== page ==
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Defending the Faith: J. Gresham Machen and the Crisis of Conservative Protestantism in America

D. G. Hart

Reviewed by: G. I. Williamson

Date posted: 04/09/2006

Defending the Faith: J. Gresham Machen and the Crisis of Conservative Protestantism in America, by D. G. Hart. Reissued by P&R Publishing, 2003. Paperback, 227 pages, list price $14.99. Reviewed by OP minister G. I. Williamson.

I first heard about J. Gresham Machen in 1950, when I was a student at Pittsburgh-Xenia Seminary. I was intrigued, but it wasn't easy to get at the truth. I heard many criticisms of Machen, but they were usually nothing more than vague allegations. The more I heard, the less convinced I was that they were true. But how was I to make sure? There wasn't much in print about Machen in those days—at least not much that was readily accessible to me. I finally got some first hand testimony from Clarence E. Macartney, who was then in the final years of his ministry at First Presbyterian Church. I will never forget his clear affirmation of Machen's faithfulness to the truth, and of his church's unjust dealing with him.

Today it is much easier for students—or anyone else—to get to know this remarkable man. In recent decades, several books have been written about him and his times, and now this fine study by Dr. D. G. Hart has been reissued.

The most important thing that I gained from this particular book was a better insight into the social and cultural context in which Machen labored. He was the number one foe of the modernists, who used the terminology of the Christian religion, but were in reality anything but Christian. This brought many fundamentalists to see him as the champion of their cause.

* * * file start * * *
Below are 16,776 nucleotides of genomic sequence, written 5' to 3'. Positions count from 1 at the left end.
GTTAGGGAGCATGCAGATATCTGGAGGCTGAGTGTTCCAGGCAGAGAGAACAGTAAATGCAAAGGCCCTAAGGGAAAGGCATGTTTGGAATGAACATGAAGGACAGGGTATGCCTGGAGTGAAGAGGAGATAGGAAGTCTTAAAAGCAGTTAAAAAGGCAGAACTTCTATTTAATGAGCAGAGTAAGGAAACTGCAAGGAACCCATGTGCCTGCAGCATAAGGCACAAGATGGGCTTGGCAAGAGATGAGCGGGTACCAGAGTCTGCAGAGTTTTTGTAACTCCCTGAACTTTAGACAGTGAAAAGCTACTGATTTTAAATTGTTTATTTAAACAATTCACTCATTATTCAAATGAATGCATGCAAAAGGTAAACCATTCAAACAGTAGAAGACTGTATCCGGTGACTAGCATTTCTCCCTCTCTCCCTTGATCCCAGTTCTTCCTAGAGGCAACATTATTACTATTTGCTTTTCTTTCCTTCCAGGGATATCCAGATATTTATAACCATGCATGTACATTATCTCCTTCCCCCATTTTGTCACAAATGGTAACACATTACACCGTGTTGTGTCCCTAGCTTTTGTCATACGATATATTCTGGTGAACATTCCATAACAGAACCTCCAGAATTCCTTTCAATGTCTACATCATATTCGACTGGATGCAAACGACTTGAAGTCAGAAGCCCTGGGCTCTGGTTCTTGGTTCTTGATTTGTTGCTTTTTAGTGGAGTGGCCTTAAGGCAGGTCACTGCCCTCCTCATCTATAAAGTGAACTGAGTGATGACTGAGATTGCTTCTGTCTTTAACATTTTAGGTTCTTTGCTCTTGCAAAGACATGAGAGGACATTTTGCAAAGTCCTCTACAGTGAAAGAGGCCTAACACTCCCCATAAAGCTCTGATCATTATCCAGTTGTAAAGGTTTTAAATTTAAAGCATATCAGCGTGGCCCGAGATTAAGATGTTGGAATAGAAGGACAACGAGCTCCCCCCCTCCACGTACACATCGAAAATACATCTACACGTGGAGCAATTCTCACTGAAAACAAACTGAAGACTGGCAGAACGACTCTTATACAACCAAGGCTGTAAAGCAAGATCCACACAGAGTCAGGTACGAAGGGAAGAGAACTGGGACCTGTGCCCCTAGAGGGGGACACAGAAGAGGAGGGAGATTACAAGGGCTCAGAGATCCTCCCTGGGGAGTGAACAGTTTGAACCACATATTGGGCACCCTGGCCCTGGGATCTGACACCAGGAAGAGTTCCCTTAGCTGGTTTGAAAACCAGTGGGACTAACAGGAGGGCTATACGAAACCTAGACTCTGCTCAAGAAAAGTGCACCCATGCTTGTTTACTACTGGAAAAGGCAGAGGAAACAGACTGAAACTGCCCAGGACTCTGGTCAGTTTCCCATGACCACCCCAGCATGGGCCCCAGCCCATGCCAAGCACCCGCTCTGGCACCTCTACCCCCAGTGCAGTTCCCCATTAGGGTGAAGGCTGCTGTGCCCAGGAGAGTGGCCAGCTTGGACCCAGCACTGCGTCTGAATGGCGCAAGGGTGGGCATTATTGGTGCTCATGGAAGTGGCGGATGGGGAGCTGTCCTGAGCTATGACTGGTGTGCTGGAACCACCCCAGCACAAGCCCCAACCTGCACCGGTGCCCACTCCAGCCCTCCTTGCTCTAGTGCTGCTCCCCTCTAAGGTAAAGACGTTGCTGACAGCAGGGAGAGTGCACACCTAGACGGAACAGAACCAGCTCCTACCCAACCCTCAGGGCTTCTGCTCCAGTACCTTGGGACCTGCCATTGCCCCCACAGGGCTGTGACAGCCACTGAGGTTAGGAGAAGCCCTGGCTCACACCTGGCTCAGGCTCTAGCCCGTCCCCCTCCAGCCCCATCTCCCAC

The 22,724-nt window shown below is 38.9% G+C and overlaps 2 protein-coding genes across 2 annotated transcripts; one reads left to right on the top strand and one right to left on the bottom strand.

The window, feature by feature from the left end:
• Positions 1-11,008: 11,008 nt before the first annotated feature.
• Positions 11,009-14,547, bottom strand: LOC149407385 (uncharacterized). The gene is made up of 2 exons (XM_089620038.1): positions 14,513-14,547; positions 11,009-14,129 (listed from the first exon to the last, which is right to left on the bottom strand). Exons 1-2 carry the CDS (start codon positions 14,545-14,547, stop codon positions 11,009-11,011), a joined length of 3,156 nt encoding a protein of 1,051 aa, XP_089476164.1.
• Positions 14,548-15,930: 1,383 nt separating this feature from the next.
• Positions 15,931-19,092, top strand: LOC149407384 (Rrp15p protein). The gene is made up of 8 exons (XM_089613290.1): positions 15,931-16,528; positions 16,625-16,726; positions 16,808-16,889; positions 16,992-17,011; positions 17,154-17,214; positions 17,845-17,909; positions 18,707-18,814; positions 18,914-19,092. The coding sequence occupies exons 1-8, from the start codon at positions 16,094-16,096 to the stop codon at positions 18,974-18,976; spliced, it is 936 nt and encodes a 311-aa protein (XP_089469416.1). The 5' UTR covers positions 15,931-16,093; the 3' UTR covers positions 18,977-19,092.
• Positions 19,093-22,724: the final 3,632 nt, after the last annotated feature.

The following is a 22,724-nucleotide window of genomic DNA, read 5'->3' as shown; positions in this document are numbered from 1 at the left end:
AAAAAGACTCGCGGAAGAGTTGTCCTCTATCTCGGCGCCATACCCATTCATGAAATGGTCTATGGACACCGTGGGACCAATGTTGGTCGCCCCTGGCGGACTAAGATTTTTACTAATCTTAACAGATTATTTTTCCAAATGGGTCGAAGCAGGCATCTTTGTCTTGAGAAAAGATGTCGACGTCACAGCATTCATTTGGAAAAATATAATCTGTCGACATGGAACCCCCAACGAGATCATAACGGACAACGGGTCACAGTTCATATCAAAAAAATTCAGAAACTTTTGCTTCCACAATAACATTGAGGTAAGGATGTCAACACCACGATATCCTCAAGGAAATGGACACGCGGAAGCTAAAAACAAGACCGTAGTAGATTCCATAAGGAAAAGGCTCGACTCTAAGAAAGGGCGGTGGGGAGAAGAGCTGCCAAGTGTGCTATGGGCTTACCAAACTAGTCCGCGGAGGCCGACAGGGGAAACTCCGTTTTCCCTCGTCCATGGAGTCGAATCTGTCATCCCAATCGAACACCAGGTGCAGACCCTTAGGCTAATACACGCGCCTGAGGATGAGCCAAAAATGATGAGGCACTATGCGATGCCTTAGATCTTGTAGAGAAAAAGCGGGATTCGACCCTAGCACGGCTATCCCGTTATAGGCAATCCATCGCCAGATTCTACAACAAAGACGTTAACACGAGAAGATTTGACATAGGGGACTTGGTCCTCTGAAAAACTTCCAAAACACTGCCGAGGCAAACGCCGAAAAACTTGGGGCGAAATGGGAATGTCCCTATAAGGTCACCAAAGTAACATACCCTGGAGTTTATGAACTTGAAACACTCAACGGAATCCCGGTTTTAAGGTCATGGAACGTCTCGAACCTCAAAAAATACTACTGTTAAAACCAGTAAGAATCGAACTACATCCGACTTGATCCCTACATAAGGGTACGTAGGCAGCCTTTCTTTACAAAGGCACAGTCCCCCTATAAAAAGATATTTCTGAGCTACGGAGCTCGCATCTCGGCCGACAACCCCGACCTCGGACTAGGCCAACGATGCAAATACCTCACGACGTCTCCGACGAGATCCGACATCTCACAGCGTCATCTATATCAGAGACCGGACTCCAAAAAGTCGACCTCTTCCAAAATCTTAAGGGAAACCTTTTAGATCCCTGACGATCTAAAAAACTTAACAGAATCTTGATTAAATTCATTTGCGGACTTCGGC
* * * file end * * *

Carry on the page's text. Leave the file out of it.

And yet, as Hart so brilliantly demonstrates, he was anything but a mere fundamentalist. Sometimes he made choices that still seem surprising. But even then he manifested his supreme virtue, which was to strive, in the light of God's inerrant Word, to do what he thought was right. If ever there was a man who did almost nothing just because everyone else was doing it—or at least favored doing it—it was Machen. And he was always prepared to give a reason for his actions (writing to prominent newspapers, giving testimony before civil magistrates, etc.).

If you want to better know the man who was so instrumental in the founding of the Orthodox Presbyterian Church, then get this book. I highly recommend it.

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